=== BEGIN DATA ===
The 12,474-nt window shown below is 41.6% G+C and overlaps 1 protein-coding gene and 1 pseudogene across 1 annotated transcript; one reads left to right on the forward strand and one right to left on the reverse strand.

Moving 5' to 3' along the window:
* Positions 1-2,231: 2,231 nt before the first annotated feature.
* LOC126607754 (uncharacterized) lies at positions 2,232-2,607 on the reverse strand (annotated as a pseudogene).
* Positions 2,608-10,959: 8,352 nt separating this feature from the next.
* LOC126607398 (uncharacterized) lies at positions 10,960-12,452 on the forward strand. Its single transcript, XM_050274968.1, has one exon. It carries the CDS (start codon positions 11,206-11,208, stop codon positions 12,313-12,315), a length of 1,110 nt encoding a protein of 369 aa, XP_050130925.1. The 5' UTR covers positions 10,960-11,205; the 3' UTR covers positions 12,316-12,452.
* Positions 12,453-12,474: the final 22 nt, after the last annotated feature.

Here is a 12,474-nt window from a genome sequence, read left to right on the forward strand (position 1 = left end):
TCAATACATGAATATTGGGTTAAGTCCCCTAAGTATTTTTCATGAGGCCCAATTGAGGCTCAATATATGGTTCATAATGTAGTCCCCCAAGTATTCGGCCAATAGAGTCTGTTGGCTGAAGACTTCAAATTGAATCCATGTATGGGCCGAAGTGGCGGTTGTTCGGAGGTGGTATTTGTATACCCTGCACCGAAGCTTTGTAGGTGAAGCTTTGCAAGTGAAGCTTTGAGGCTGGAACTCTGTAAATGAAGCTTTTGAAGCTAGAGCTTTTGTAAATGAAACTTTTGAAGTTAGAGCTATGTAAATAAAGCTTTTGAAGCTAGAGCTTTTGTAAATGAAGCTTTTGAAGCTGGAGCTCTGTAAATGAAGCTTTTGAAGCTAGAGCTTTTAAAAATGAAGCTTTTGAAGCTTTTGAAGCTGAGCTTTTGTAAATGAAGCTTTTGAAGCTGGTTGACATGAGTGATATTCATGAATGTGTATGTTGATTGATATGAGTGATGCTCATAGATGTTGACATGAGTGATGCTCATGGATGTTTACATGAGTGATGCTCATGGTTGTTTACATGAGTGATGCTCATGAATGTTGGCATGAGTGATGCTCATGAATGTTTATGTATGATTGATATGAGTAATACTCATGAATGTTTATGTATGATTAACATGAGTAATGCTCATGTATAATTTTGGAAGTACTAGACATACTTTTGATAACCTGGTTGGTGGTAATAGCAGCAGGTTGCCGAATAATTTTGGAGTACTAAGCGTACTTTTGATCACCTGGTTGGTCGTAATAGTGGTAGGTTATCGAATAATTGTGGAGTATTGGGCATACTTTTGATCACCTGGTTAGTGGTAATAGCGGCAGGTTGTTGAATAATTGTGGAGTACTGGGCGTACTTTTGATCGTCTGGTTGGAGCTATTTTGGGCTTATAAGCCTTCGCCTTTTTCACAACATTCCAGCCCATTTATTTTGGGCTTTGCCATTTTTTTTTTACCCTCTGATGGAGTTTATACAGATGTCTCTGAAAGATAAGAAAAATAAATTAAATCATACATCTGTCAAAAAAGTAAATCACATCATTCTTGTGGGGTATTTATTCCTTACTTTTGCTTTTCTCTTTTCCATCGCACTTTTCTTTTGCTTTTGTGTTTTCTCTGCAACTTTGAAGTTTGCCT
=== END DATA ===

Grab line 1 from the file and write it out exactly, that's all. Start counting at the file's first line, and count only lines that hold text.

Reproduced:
The 12,474-nt window shown below is 41.6% G+C and overlaps 1 protein-coding gene and 1 pseudogene across 1 annotated transcript; one reads left to right on the forward strand and one right to left on the reverse strand.